Russia is buying millions of artillery rounds and rockets from North Korea, The New York Times revealed, citing declassified US intelligence.
The development comes days after the Pentagon revealed that Iran is supplying hundreds of military drones to Russia, a sign that US-led sanctions and export controls are hampering Moscow’s ability to supply military equipment to its forces.
Unlike other countries, sanctions have not deterred Iran and North Korea from exporting weapons to Russia as the nations are “largely cut off from international commerce thanks to American and international sanctions,” the outlet wrote, adding that “neither country has much to lose by cutting deals with Russia.”
The intelligence didn’t reveal the exact size, timing, or type of short-range munitions shipped to Russia. However, it stated that Moscow is expected to buy additional weapons from the country.
Sanctions Biting Russia
The latest US intelligence came after a lag, The New York Times observed, adding that Washington had correctly predicted the Ukraine invasion based on its intelligence.
The revelation endorsed the effectiveness of sanctions on Russia’s ability to buy weapon components and electronics, the outlet wrote, citing US officials.
In contrast to its military, the Russian economy has largely weathered the economic sanctions imposed on its banks, trade, and individuals primarily on the strength of higher energy prices due to the invasion.
It added that even China has refrained from selling military equipment to Russia, fearing an adverse impact of violating the “export controls aimed at Moscow’s military.”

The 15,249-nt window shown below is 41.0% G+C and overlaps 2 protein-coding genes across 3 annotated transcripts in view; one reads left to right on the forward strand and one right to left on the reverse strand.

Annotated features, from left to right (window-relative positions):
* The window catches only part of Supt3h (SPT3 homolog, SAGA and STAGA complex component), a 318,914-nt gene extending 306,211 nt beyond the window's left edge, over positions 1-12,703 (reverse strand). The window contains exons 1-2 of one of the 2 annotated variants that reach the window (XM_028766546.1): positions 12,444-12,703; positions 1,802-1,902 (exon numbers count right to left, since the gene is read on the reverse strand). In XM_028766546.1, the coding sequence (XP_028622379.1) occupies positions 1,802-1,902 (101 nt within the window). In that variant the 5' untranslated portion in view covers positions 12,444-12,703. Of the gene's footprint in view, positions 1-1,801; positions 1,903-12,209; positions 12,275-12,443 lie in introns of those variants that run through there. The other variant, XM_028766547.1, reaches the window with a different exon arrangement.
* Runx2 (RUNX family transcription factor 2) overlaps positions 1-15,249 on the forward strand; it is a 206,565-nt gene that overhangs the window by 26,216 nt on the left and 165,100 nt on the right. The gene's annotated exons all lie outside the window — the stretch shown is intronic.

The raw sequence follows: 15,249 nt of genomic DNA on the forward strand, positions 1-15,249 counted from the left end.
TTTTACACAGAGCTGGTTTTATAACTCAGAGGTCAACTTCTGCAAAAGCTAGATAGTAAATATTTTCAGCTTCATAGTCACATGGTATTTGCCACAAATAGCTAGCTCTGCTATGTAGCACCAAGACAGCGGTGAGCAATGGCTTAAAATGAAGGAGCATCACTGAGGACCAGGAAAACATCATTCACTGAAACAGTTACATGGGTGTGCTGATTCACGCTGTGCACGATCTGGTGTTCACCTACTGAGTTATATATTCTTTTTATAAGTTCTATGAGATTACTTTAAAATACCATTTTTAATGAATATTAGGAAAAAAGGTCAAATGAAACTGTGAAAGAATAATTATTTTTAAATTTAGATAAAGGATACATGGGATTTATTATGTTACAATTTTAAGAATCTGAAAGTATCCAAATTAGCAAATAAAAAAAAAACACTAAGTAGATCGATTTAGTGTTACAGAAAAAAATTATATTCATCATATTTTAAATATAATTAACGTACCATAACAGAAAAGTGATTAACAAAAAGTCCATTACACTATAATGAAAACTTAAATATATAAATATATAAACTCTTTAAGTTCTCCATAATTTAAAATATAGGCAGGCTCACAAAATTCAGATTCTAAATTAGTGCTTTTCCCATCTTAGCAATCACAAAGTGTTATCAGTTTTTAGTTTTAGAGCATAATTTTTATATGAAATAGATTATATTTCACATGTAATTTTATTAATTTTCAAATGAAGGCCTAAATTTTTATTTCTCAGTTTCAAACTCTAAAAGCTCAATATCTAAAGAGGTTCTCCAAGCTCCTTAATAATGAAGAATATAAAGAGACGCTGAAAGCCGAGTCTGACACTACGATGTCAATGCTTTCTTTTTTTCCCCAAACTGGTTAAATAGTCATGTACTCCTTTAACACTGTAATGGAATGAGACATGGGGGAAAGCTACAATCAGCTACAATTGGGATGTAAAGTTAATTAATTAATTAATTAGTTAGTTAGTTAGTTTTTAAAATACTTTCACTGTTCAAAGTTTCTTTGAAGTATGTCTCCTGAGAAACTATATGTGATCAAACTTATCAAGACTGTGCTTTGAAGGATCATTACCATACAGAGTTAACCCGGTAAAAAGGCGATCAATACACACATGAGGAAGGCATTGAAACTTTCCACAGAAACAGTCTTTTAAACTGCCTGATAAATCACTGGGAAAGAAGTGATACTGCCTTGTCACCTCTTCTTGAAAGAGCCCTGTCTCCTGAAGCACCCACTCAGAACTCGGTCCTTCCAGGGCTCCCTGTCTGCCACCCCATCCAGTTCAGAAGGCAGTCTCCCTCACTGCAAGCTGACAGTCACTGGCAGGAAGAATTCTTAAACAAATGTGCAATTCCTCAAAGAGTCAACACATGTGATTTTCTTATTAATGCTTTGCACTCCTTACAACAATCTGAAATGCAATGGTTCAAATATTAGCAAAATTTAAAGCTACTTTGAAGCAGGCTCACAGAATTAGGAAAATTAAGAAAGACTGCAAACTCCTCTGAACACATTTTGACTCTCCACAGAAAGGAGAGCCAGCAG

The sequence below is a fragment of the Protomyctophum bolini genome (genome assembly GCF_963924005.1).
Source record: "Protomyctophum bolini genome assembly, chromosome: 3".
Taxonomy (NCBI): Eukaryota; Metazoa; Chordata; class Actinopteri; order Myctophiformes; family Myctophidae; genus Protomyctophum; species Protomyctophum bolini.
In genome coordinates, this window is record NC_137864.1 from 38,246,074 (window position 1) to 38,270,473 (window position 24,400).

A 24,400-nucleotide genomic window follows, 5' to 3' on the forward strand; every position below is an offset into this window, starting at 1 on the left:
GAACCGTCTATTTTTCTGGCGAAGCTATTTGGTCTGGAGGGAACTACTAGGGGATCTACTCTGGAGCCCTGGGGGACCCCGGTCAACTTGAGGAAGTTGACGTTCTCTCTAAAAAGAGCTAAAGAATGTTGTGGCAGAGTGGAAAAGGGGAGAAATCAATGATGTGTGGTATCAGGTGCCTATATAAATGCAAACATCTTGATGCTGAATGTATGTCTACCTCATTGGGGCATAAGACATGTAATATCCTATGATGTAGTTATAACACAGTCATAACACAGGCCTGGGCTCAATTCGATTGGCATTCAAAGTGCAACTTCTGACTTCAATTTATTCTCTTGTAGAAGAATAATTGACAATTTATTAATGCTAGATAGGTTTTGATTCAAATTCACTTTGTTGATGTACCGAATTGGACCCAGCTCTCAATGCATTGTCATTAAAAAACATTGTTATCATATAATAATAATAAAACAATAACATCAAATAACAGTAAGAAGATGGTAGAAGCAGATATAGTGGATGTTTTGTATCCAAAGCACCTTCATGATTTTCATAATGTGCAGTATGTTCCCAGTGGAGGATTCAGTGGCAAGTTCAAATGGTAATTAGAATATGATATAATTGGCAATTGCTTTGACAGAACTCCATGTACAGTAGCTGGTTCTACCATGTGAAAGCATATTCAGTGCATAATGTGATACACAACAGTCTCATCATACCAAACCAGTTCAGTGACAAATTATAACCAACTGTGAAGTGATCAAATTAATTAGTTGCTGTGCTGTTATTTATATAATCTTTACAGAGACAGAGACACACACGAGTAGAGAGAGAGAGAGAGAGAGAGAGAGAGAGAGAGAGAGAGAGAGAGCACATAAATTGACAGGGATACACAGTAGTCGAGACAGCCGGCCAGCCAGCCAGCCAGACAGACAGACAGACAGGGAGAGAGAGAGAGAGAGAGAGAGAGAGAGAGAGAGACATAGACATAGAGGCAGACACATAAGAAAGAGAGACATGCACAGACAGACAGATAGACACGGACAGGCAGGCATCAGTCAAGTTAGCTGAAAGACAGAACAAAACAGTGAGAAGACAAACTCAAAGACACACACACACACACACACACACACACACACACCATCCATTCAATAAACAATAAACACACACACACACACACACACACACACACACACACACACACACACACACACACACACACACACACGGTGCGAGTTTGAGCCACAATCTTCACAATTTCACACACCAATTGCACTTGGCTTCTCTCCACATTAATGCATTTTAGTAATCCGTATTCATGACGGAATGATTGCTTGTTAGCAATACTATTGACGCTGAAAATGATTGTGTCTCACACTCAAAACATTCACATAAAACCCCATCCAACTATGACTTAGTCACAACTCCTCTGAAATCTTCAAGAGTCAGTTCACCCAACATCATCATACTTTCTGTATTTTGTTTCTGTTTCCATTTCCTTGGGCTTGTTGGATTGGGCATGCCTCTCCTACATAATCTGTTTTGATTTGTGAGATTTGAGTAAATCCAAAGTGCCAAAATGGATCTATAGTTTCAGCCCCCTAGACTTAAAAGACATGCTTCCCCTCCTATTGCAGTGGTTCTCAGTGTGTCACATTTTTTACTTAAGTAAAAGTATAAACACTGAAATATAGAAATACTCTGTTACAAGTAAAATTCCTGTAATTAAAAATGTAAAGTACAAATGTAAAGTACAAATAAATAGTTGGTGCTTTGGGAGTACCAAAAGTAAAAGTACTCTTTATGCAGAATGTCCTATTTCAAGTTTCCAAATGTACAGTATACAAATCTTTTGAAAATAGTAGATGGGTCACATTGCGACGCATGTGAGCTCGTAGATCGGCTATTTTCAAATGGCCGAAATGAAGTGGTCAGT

US Commerce Secretary Gina Raimondo has repeatedly warned Beijing against supplying semiconductor chips to Moscow, saying that a breach of export controls on Russia would result in the US shutting down “those businesses [Chinese semiconductor makers], cutting off their access to the American technology they need to make semiconductors.”
Question Mark Over Russia’s Manufacturing Ability
The development also confirms Ukrainian intelligence claims that Russia has used 55 percent of its missile stockpile, leaving it with less precise artillery to compensate for the loss.
Citing a US official, The New York Times wrote that exporting weapons such as artillery shells from North Korea reveals Russia’s seeming inability “to produce the simplest matériel needed to wage war.”
The American Enterprise Institute’s Frederick W. Kagan said, “The only reason the Kremlin should have to buy artillery shells or rockets from North Korea or anyone is because Putin has been unwilling or unable to mobilize the Russian economy for war at even the most basic level.”
“This is very likely an indication of a massive failure of the Russian military-industrial complex that likely has deep roots and very serious implications for the Russian armed forces.”